This is so important to me. This doesn’t apply to photos I take and post during work hours. I consider social media a category in my business, and there’s allotted time within each work day I spend storying a painting behind the scenes and posting work. However, I don’t just post work stuff. The posts you see where my captions are lengthy and personal or the shots aren’t of watercolor or my design work, THOSE posts are never storied or posted to my feed at the moment they are shot. For example, if I get a photo of John and me on our vacation in Australia (because who doesn’t take photos while they’re on vacation), once the photo is taken, I will not be caught spending my time editing the photo, writing the caption and posting to social media right then. No, I will go on, enjoying the day we’re having, the lunch we’re eating or the hike we’re on, etc. and when the time is right and it’s not interrupting any memories, I’ll post. This is so important you guys. It’s helped me maintain attentiveness throughout the special and personal moments, but also give more thought to what I’m posting! I don’t know about you, but I cannot write a meaningful, thoughtful caption while I’m out to dinner with a friend. I’m distracted and it’s rude.
2. Never share before 10 am.
This applies to days John and I are home together. On work days I get to the office before 10 am and will story or post if I feel like it before 10 because it’s a part of my work. But on days that John is home and we’re together, I will not be caught picking up my phone to story or share what’s going on before 10 am so we can spend time together. John and I both work so much, so this time is really valuable to me and incredibly important for our marriage.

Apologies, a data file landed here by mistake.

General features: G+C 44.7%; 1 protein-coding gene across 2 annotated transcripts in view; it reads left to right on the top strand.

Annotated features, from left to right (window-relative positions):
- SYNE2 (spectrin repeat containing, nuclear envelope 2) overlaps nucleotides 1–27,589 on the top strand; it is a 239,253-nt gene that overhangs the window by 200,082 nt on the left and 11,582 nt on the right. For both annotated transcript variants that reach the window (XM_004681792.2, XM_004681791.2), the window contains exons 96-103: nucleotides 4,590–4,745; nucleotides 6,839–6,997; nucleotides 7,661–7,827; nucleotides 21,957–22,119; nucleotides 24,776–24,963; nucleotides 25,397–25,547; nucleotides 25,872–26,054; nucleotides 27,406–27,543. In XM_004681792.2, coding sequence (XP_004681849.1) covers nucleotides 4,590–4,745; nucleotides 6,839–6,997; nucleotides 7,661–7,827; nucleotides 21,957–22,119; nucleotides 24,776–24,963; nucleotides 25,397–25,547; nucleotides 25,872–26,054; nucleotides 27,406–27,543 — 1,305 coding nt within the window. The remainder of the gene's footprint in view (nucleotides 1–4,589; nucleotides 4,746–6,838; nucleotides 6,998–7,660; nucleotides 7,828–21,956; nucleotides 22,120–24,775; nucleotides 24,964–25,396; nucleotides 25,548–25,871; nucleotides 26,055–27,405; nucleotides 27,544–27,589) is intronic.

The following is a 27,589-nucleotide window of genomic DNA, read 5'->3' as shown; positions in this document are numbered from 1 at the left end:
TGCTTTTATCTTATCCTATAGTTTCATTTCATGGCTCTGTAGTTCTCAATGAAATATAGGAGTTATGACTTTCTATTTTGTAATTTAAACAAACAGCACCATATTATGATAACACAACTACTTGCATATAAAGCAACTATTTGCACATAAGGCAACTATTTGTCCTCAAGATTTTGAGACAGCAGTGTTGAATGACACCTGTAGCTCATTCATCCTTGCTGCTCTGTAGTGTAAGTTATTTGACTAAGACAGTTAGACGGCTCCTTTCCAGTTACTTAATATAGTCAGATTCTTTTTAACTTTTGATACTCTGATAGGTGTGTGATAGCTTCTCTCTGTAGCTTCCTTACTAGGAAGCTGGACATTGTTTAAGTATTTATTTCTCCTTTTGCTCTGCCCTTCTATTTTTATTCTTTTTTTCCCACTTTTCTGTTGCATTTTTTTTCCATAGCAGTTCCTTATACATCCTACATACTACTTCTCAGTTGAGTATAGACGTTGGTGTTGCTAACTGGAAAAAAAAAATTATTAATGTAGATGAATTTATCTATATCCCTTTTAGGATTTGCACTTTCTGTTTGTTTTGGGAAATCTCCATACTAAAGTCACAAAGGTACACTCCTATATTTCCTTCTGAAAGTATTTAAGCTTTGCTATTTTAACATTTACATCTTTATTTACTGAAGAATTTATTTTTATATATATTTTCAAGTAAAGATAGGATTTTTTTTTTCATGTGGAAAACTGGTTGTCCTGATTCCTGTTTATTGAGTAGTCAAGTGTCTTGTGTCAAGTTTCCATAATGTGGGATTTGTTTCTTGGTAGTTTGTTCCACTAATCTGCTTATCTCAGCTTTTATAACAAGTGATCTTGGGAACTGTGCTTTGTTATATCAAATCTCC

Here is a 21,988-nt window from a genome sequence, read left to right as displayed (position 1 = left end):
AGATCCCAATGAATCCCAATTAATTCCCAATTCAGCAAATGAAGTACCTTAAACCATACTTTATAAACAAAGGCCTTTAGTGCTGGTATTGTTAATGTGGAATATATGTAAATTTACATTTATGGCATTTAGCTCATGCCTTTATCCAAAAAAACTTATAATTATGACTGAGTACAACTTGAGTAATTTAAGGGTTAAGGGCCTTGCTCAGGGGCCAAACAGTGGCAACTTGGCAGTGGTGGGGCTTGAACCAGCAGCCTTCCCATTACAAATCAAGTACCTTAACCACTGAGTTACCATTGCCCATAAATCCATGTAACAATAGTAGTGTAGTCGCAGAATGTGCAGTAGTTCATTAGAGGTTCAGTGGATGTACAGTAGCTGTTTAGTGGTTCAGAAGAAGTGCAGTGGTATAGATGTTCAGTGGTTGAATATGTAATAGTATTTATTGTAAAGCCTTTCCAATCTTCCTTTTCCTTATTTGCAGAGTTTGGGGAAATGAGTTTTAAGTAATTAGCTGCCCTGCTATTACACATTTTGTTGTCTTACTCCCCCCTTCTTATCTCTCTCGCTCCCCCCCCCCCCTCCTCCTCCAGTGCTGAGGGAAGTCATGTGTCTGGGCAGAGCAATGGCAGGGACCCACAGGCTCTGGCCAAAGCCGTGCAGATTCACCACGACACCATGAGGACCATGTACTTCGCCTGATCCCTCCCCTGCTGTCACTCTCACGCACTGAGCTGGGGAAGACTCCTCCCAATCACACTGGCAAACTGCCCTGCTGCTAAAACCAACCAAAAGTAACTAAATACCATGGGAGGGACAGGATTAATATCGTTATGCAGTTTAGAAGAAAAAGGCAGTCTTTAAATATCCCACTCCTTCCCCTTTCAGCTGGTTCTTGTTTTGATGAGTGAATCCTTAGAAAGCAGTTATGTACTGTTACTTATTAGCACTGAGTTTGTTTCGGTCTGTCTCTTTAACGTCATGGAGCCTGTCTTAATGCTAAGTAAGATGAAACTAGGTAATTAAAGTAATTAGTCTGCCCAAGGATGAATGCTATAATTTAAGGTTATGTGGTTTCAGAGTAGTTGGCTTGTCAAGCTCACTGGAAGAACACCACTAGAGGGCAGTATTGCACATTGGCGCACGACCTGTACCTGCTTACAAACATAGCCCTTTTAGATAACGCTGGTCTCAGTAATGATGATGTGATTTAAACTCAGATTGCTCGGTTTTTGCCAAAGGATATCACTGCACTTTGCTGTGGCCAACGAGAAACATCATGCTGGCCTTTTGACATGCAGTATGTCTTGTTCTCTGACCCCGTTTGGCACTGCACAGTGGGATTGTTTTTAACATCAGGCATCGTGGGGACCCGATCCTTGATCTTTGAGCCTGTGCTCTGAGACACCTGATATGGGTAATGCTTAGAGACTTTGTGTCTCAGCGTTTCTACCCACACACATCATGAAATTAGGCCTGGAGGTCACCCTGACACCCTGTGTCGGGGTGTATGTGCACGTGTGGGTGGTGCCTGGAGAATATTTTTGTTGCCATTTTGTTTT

3. Never share past 7 pm.
Again, this only applies if I’m not working, or not alone…sometimes you’ll see me storying my cats or posting in the evenings, that usually means I’m home alone and/or working. When that is not the case, my phone is on lockdown. I’m not storying or capturing anything to post, and definitely not actually posting ESPECIALLY when we have people over. In fact, most of the time when we have people over, my phone is on my nightstand in our bedroom charging…far enough away from me so I’m not distracted by anything. No texts, no emails, no social media. This was hard to get used to at first. We can become SO reliant on having our phones around, but I started realizing that I was prioritizing reading that email or that dm over time with my friends. It’s so common to catch people on their phones when they’re out to dinner or at a party, and even though it may be considered “regular behavior” these days, we are sending messages to the people we’re with that there’s other, more important things to be doing than spending time in the moment with them. I want to show the people in my life that I listen and I care, not that my Instagram notifications are more interesting.
So, there you have it!
As a disclaimer (after the fact, lol), I am definitely not perfect at this and am still trying to find the best balance with social media and what I share. I think it’s a constant learning game and something we should all be aware of as sharing our lives through our phones becomes more common. I hope this post gives you some insight on how you can set up boundaries and hopefully continue keeping your personal life sacred and your life in the moment.
Have any tips related to this post you’d like to share? Comment below!